2012
32(2)

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CONTENTS, AUTHORS, ABSTRACTS

Articles

M. Shushkova The Reform of the Administrative System of Turkestan Region at the Beginning of the XX c.: The Conflicts between St. Petersburg and Tashkent

Margarita E. Shushkova Lecturer, Department of Humanities, Social, and Economic Disciplines, Zheleznodorozhny branch of RSUH (Moscow oblast)
margyritta@freemail.ru

This article is based on little-known documents. It examines the reforms of the administrative system in Turkestan Region (Krai) at the beginning of the XX c. from the point of view of the interaction between the imperial center and the Russian Central Asian periphery. Particular attention is paid to the development of legislation on the regional, provincial, municipal, county, and village administration in Turkestan. It finds that the reform of the administrative system of the Russian Central Asian territories was hindered by disagreements between the Russian government and the Turkestan administration. The departmental subordination of the Turkestan general-governorship was the most contentious issue.

Central Asia, Turkestan, Turkestan general-governorship, military governor, Council of Ministers, special meeting, military-civil administration, reform

V. Agapov A pathetic desire for inner peace: The second year of World War I as reflected in the liberal mirror, Vestnik Evropy (1915 1916)

Vadim L. Agapov Candidate of History, Senior Lecturer, Department of Mass Communications, Far Eastern Federal University (Vladivostok)
windrace@nm.ru

This article deals with the public position of the Russian liberal journal Vestnik Evropy (Bulletin of Europe) in the period from mid 1915 to late 1916. It analyzes the themes and content of the journals articles, the relation of the leading publicists of the journal to matters of domestic and foreign policy. It focuses on the ways in which the journal reflected the social and political crisis in Tsarist Russia and the conflict between the State Duma and the government. It concludes that during this period Vestnik Evropy paid more attention than previously to the social consequences of the war. The publicists showed the decline of the wars popularity. From July 1915 the journal supported the parliamentary opposition and sharply criticized the government of Nicholas II for refusing to carry out liberal reforms.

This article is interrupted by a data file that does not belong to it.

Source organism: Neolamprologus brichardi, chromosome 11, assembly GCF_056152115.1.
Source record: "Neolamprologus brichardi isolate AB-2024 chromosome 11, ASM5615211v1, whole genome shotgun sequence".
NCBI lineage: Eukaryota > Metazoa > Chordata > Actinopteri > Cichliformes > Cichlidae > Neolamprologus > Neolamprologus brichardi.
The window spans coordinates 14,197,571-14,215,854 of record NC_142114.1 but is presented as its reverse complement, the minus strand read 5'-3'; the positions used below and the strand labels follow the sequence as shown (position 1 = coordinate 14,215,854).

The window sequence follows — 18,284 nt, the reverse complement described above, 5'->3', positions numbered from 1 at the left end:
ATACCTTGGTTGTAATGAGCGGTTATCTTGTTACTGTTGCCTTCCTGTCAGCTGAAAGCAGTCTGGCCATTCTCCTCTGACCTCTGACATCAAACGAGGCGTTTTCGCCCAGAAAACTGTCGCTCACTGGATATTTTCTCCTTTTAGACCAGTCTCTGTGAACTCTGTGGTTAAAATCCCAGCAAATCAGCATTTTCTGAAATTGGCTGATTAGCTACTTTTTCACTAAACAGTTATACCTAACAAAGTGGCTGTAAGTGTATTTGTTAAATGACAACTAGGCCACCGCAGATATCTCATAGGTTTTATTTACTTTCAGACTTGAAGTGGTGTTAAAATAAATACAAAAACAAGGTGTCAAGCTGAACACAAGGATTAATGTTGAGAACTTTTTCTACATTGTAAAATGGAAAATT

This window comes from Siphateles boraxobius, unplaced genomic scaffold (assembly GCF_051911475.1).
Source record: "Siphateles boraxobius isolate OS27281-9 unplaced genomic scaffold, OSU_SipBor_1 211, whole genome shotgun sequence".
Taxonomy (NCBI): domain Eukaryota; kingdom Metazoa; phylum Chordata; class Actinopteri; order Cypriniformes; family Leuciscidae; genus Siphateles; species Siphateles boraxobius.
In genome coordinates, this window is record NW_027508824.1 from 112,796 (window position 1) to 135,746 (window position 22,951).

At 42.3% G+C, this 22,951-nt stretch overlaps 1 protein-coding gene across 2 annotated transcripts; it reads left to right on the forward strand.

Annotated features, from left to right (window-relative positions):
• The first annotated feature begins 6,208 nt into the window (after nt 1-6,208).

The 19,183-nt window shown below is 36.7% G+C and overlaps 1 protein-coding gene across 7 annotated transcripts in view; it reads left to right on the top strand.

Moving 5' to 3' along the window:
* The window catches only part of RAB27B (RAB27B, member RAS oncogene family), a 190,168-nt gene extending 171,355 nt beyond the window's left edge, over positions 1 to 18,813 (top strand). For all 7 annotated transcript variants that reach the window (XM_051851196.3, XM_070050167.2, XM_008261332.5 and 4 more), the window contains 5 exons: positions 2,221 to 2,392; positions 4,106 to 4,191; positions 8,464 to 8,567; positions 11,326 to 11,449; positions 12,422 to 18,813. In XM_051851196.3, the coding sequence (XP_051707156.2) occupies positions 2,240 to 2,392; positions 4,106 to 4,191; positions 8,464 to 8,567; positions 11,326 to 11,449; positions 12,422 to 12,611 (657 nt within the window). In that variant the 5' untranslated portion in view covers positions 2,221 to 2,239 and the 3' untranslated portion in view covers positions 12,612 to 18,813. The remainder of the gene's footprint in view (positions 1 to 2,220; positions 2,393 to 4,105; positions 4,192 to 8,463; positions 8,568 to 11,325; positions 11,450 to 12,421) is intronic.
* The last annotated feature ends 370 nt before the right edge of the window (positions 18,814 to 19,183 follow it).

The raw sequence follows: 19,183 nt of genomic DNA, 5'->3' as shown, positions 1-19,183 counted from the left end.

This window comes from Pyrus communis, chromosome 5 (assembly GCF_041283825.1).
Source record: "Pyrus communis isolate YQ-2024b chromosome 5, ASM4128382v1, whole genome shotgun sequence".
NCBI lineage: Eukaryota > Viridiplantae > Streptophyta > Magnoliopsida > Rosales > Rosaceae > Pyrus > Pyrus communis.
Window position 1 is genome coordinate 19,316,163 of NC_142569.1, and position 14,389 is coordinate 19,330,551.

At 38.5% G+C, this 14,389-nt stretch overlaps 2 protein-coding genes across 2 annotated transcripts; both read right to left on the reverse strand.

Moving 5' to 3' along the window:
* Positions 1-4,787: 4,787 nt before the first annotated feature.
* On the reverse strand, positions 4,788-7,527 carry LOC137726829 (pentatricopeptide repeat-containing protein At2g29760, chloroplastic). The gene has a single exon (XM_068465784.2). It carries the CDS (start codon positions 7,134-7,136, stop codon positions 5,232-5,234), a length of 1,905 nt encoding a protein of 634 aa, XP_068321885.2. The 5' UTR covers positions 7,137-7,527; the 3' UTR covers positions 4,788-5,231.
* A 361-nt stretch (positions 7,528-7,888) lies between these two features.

World War I, Vestnik Evropy (Bulletin of Europe), journalism, Entente, Germany, Austria-Hungary, autocracy, liberalism, State Duma, public opinion, K.K. Arsenev, M.M. Kovalevsky

S. Voytikov Thank God, its not a session of the All-Russian Central Executive Committee: From the History of the Russian Parliament during the Epoch of Lenins Dictatorship

Sergey S. Voytikov andidate of History, Chief Scientific Employee, Moscow Chief Archival Department
svoyt@mail.ru

This article, based on previously unknown archival documents, looks at the place of the All-Russian Central Executive Committee (VTsIK) of Soviets, the first Soviet Parliament, in the hierarchy of the Soviet governmental system, 19181920. Main attention is paid to the change in the status and role of the VTsIK after the death of Ya.M. Sverdlov. It concludes that in the course of the inner-party struggle, V.I. Lenin, for the sake of strengthening his personal ditatorship, subordinated the VTsIK to the Council of Peoples Commissars (the Bolshevik government) and the Central Committee of the RKP(b) (Bolshevik party). As a result the VTsIK actually lost its position as the supreme representative body of the first workers and peasants state.

Russian Communist Party (Bolsheviks), Central Committee of RKP(b), All-Russian Central Executive Committee of Soviets, Council of Peoples Commissars, Ya.M. Sverdlov, V.I. Lenin, M.I. Kalinin, inner-party struggle, dictatorship, proletarian democracy, representative institution

Comments

E. Kirichenko  The Russian Diplomatic Representative in Hakodate A.E. Olarovsky (1870 1874)

Elena B. Kirichenko Postgraduate Student, History Department, Skovoroda Kharkov National Teachers Training University (Ukraine)
borodina_olena@mail.ru